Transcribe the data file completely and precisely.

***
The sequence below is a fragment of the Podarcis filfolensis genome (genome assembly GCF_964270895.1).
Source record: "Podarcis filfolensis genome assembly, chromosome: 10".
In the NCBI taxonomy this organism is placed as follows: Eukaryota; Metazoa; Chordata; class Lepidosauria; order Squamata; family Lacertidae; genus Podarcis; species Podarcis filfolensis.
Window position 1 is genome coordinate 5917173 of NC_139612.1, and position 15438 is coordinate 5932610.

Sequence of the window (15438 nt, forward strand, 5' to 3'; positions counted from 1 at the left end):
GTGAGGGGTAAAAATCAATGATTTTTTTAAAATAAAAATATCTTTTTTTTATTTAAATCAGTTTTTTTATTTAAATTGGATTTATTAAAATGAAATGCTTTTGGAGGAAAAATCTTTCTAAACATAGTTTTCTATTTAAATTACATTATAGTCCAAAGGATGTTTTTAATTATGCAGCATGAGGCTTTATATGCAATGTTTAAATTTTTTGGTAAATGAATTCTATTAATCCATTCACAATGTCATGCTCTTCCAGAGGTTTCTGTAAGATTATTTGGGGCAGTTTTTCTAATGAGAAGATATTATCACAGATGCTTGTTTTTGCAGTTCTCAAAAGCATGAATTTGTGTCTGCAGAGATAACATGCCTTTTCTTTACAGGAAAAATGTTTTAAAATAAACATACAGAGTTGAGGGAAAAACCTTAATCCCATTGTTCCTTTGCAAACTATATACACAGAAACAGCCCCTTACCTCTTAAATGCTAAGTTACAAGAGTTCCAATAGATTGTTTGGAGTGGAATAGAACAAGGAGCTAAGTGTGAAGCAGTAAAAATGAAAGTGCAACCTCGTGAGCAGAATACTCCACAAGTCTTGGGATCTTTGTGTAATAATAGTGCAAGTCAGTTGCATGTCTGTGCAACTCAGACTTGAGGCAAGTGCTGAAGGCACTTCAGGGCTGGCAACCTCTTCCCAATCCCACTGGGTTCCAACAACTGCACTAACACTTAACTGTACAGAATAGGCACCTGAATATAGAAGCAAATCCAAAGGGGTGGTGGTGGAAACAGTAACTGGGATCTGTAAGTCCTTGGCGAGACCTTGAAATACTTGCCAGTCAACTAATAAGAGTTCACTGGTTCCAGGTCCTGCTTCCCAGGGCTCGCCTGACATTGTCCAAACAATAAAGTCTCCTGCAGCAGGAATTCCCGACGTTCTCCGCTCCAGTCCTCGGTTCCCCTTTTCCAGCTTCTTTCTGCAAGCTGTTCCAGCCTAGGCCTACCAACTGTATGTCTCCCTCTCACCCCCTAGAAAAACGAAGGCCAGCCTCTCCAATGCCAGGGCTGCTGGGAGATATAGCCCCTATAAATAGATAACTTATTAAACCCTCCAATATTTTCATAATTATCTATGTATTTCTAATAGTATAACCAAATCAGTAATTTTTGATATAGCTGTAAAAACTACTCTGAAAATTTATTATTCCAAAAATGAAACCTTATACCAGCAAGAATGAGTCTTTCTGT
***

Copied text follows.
The sequence below is a fragment of the Podarcis filfolensis genome (genome assembly GCF_964270895.1).
Source record: "Podarcis filfolensis genome assembly, chromosome: 10".
In the NCBI taxonomy this organism is placed as follows: Eukaryota; Metazoa; Chordata; class Lepidosauria; order Squamata; family Lacertidae; genus Podarcis; species Podarcis filfolensis.
Window position 1 is genome coordinate 5917173 of NC_139612.1, and position 15438 is coordinate 5932610.

Sequence of the window (15438 nt, forward strand, 5' to 3'; positions counted from 1 at the left end):
GTGAGGGGTAAAAATCAATGATTTTTTTAAAATAAAAATATCTTTTTTTTATTTAAATCAGTTTTTTTATTTAAATTGGATTTATTAAAATGAAATGCTTTTGGAGGAAAAATCTTTCTAAACATAGTTTTCTATTTAAATTACATTATAGTCCAAAGGATGTTTTTAATTATGCAGCATGAGGCTTTATATGCAATGTTTAAATTTTTTGGTAAATGAATTCTATTAATCCATTCACAATGTCATGCTCTTCCAGAGGTTTCTGTAAGATTATTTGGGGCAGTTTTTCTAATGAGAAGATATTATCACAGATGCTTGTTTTTGCAGTTCTCAAAAGCATGAATTTGTGTCTGCAGAGATAACATGCCTTTTCTTTACAGGAAAAATGTTTTAAAATAAACATACAGAGTTGAGGGAAAAACCTTAATCCCATTGTTCCTTTGCAAACTATATACACAGAAACAGCCCCTTACCTCTTAAATGCTAAGTTACAAGAGTTCCAATAGATTGTTTGGAGTGGAATAGAACAAGGAGCTAAGTGTGAAGCAGTAAAAATGAAAGTGCAACCTCGTGAGCAGAATACTCCACAAGTCTTGGGATCTTTGTGTAATAATAGTGCAAGTCAGTTGCATGTCTGTGCAACTCAGACTTGAGGCAAGTGCTGAAGGCACTTCAGGGCTGGCAACCTCTTCCCAATCCCACTGGGTTCCAACAACTGCACTAACACTTAACTGTACAGAATAGGCACCTGAATATAGAAGCAAATCCAAAGGGGTGGTGGTGGAAACAGTAACTGGGATCTGTAAGTCCTTGGCGAGACCTTGAAATACTTGCCAGTCAACTAATAAGAGTTCACTGGTTCCAGGTCCTGCTTCCCAGGGCTCGCCTGACATTGTCCAAACAATAAAGTCTCCTGCAGCAGGAATTCCCGACGTTCTCCGCTCCAGTCCTCGGTTCCCCTTTTCCAGCTTCTTTCTGCAAGCTGTTCCAGCCTAGGCCTACCAACTGTATGTCTCCCTCTCACCCCCTAGAAAAACGAAGGCCAGCCTCTCCAATGCCAGGGCTGCTGGGAGATATAGCCCCTATAAATAGATAACTTATTAAACCCTCCAATATTTTCATAATTATCTATGTATTTCTAATAGTATAACCAAATCAGTAATTTTTGATATAGCTGTAAAAACTACTCTGAAAATTTATTATTCCAAAAATGAAACCTTATACCAGCAAGAATGAGTCTTTCTGT